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Jie Shen, Li-Ping Pang, Dan Li, "An Approximate Quasi-Newton Bundle-Type Method for Nonsmooth Optimization", Abstract and Applied Analysis, vol. 2013, Article ID 697474, 7 pages, 2013. https://doi.org/10.1155/2013/697474
An Approximate Quasi-Newton Bundle-Type Method for Nonsmooth Optimization
An implementable algorithm for solving a nonsmooth convex optimization problem is proposed by combining Moreau-Yosida regularization and bundle and quasi-Newton ideas. In contrast with quasi-Newton bundle methods of Mifflin et al. (1998), we only assume that the values of the objective function and its subgradients are evaluated approximately, which makes the method easier to implement. Under some reasonable assumptions, the proposed method is shown to have a Q-superlinear rate of convergence.
In this paper we are concerned with the unconstrained minimization of a real-valued, convex function , namely, and in general is nondifferentiable. A number of attempts have been made to obtain convergent algorithms for solving (1). Fukushima and Qi  propose an algorithm for solving (1) under semismoothness and regularity assumptions. The proposed algorithm is shown to have a Q-superlinear rate of convergence. An implementable BFGS method for general nonsmooth problems is presented by Rauf and Fukushima , and global convergence is obtained based on the assumption of strong convexity. A superlinearly convergent method for (1) is proposed by Qi and Chen , but it requires the semismoothness condition. He  obtains a globally convergent algorithm for convex constrained minimization problems under certain regularity and uniform continuity assumptions. Among methods for nonsmooth optimization problems, some have superlinear rate of convergence, for instance, see Mifflin and Sagastizábal  and Lemaréchal et al. . They propose two conceptual algorithms with superlinear convergence for minimizing a class of convex functions, and the latter demands that the objective function should be differentiable in a certain space (the subspace along which has 0 breadth at a given point ), but sometimes it is difficult to decompose the space. Besides these methods mentioned above, there is a quasi-Newton bundle type method proposed by Mifflin et al.  it has superlinear rate of convergence, but the exact values of the objective function and its subgradients are required. In this paper, we present an implementable algorithm by using bundle and quasi-Newton ideas and Moreau-Yosida regularization, and the proposed algorithm can be shown to have a superlinear rate of convergence. An obvious advantage of the proposed algorithm lies in the fact that we only need the approximate values of the objective function and its subgradients.
It is well known that (1) can be solved by means of the Moreau-Yosida regularization of , which is defined by where is a fixed positive parameter and denotes the Euclidean norm or its induced matrix norm on . The problem of minimizing , that is, is equivalent to (1) in the sense that solves (1) if and only if it solves (3), see Hiriart-Urruty and Lemaréchal . The problem (3) has a remarkable feature that the objective function is a differentiable convex function, even though is nondifferentiable. Moreover has a Lipschitz continuous gradient where is the unique minimizer of (2) and is the subdifferential mapping of . Hence, by Rademacher’s theorem, is differentiable almost everywhere and the set is nonempty and bounded for each . We say is BD-regular at if all matrices are nonsingular. It is reasonable to pay more attention to the problem (3) since has such good properties. However, because the Moreau-Yosida regularization itself is defined through a minimization problem involving , the exact values of and its gradient at an arbitrary point are difficult or even impossible to compute in general. Therefore, we attempt to explore the possibility of utilizing the approximations of these values.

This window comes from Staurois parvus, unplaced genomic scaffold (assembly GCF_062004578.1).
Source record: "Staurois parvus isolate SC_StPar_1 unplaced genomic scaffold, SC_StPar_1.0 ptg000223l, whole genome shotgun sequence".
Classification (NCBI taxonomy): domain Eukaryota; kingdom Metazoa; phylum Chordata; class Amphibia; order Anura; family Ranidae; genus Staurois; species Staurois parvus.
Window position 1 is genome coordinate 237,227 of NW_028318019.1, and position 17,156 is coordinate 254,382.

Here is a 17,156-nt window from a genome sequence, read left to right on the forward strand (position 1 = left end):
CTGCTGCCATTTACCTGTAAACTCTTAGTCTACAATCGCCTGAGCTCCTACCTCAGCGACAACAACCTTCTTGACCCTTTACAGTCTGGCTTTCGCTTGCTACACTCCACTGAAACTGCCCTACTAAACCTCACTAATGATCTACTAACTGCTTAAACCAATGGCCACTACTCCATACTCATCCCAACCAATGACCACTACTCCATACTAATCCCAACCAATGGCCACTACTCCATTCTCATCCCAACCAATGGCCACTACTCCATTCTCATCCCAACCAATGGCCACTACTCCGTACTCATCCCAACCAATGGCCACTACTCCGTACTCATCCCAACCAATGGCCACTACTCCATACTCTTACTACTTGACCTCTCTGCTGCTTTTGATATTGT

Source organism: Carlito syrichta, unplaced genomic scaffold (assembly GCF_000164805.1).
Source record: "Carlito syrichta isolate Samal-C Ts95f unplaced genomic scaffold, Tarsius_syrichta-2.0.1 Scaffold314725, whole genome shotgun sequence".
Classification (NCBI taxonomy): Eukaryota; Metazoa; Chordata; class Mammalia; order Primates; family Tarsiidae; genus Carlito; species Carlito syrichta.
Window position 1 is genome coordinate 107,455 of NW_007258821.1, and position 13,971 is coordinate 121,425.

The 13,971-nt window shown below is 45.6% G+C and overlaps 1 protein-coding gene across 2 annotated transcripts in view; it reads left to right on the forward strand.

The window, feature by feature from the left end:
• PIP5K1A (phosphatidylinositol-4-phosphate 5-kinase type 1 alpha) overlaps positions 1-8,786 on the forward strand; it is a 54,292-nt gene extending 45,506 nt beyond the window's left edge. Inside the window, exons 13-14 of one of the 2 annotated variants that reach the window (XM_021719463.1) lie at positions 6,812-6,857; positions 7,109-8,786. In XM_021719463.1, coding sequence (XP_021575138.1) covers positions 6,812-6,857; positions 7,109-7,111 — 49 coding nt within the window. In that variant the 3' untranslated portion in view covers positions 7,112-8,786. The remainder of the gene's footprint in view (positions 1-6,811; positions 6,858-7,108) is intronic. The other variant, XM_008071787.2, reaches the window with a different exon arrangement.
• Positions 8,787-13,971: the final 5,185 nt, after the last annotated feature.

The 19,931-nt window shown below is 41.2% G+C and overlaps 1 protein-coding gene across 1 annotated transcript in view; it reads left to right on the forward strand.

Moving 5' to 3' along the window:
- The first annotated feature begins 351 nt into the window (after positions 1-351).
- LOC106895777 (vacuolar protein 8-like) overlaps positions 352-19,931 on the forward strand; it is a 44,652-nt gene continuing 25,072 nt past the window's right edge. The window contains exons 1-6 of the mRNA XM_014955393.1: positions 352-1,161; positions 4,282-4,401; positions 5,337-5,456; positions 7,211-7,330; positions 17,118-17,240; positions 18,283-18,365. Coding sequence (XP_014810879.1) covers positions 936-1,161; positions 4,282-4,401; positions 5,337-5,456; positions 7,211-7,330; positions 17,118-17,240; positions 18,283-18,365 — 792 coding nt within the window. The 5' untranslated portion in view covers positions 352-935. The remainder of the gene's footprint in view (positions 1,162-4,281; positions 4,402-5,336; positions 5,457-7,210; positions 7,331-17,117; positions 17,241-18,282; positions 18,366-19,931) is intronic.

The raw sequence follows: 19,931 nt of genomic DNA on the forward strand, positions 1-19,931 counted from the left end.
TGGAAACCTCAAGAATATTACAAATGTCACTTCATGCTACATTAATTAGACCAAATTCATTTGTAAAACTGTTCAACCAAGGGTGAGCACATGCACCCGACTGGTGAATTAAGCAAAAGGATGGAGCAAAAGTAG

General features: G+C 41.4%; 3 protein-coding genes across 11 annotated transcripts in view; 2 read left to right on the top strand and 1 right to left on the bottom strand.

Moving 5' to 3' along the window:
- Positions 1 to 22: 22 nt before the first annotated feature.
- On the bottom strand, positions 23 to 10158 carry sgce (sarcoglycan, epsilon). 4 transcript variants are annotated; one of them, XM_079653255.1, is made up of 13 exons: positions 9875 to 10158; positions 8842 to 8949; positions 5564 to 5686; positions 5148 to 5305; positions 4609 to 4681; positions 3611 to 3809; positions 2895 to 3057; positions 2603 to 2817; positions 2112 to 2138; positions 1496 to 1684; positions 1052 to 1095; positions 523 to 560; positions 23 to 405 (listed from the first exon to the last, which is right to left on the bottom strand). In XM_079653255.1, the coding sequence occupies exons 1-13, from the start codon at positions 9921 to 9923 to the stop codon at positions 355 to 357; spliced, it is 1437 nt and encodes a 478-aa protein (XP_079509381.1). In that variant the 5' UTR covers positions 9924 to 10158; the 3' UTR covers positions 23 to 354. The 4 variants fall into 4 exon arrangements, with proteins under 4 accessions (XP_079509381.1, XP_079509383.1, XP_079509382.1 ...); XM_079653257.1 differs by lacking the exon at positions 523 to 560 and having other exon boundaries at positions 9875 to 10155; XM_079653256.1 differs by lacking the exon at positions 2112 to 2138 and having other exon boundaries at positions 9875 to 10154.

Several attempts have been made to combine quasi-Newton idea with Moreau-Yosida regularization to solve (1). For related works on this subject, see Chen and Fukushima  and Mifflin . In particular, Mifflin et al.  consider using bundle ideas to approximate linearly the values of in order to approximate in which the exact values of and one of its subgradients at some points are needed. In this paper we assume that for given and , we can find some and such that which means that . This setting is realistic in many applications, see Kiwiel . Let us see some examples. Assume that is strongly convex with modulus , that is, and that with continuously differentiable and convex. By the chain rule we have . Now assume that we have an approximation of such that . Such an approximation may be obtained by using finite differences. In this case, typically for . Let . Then, we have for all and . Some simple manipulations show that By the definition of , the bound depends on , we obtain From the local boundedness of , we infer that is locally bounded. Thus, is an -subgradient of at , see Hintermüller . As for the approximate function values, if is a max-type function of the form where each is convex and is an infinite set, then it may be impossible to calculate . However, for any positive one can usually find in finite time an -solution to the maximization problem (11), that is, an element satisfying . Then one may set . On the other hand, in some applications, calculating for a prescribed may require much less work than computing . This is, for instance, the case when the maximization problem (11) involves solving a linear or discrete programming problem by the methods of Gabasov and Kirilova . Some people have tried to solve (1) by assuming the values of the objective function, and its subgradients can only be computed approximately. For example, Solodov  considers the proximal form of a bundle algorithm for (1), assuming the values of the function and its subgradients are evaluated approximately, and it is shown how these approximations should be controlled in order to satisfy the desired optimality tolerance. Kiwiel  proposes an algorithm for (1), and the algorithm utilizes the approximation evaluations of the objective function and its subgradients; global convergence of the method is obtained. Kiwiel  introduces another method for (1); it requires only the approximate evaluations of and its -subgradients, and this method converges globally. It is in evidence that bundle methods with superlinear convergence for solving (1) by using approximate values of the objective and its subgradients are seldom obtained. Compared with the methods mentioned above, the method proposed in this paper is not only implementable but also has a superlinear rate of convergence under some additional assumptions, and it should be noted that we only use the approximate values of the objective function and its subgradients which makes the algorithm easier to implement.